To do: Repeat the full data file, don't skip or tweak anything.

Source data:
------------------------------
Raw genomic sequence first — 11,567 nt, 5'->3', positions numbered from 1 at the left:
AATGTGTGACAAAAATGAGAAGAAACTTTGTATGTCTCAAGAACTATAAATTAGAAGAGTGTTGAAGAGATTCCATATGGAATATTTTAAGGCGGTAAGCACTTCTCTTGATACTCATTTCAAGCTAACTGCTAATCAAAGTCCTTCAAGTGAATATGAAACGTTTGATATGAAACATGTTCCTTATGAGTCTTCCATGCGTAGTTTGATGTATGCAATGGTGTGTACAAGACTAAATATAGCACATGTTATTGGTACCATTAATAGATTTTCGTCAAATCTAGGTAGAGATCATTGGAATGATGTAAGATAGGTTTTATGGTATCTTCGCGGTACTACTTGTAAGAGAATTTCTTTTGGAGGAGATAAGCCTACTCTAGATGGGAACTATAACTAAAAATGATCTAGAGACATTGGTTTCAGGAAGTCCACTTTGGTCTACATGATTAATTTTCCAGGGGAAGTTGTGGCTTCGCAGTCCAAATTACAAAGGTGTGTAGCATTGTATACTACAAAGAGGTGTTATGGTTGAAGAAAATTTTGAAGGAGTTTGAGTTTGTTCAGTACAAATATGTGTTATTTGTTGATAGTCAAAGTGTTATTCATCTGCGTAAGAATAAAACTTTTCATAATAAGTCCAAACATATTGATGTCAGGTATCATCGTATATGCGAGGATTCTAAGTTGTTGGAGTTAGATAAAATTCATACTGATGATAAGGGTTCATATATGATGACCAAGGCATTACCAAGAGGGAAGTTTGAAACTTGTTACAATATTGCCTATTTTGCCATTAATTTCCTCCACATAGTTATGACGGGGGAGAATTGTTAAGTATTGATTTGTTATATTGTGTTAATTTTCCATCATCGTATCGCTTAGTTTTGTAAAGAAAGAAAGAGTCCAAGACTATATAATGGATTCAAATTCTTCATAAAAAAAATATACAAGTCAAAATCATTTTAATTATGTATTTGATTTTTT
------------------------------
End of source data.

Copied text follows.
Raw genomic sequence first — 11,567 nt, 5'->3', positions numbered from 1 at the left:
AATGTGTGACAAAAATGAGAAGAAACTTTGTATGTCTCAAGAACTATAAATTAGAAGAGTGTTGAAGAGATTCCATATGGAATATTTTAAGGCGGTAAGCACTTCTCTTGATACTCATTTCAAGCTAACTGCTAATCAAAGTCCTTCAAGTGAATATGAAACGTTTGATATGAAACATGTTCCTTATGAGTCTTCCATGCGTAGTTTGATGTATGCAATGGTGTGTACAAGACTAAATATAGCACATGTTATTGGTACCATTAATAGATTTTCGTCAAATCTAGGTAGAGATCATTGGAATGATGTAAGATAGGTTTTATGGTATCTTCGCGGTACTACTTGTAAGAGAATTTCTTTTGGAGGAGATAAGCCTACTCTAGATGGGAACTATAACTAAAAATGATCTAGAGACATTGGTTTCAGGAAGTCCACTTTGGTCTACATGATTAATTTTCCAGGGGAAGTTGTGGCTTCGCAGTCCAAATTACAAAGGTGTGTAGCATTGTATACTACAAAGAGGTGTTATGGTTGAAGAAAATTTTGAAGGAGTTTGAGTTTGTTCAGTACAAATATGTGTTATTTGTTGATAGTCAAAGTGTTATTCATCTGCGTAAGAATAAAACTTTTCATAATAAGTCCAAACATATTGATGTCAGGTATCATCGTATATGCGAGGATTCTAAGTTGTTGGAGTTAGATAAAATTCATACTGATGATAAGGGTTCATATATGATGACCAAGGCATTACCAAGAGGGAAGTTTGAAACTTGTTACAATATTGCCTATTTTGCCATTAATTTCCTCCACATAGTTATGACGGGGGAGAATTGTTAAGTATTGATTTGTTATATTGTGTTAATTTTCCATCATCGTATCGCTTAGTTTTGTAAAGAAAGAAAGAGTCCAAGACTATATAATGGATTCAAATTCTTCATAAAAAAAATATACAAGTCAAAATCATTTTAATTATGTATTTGATTTTTT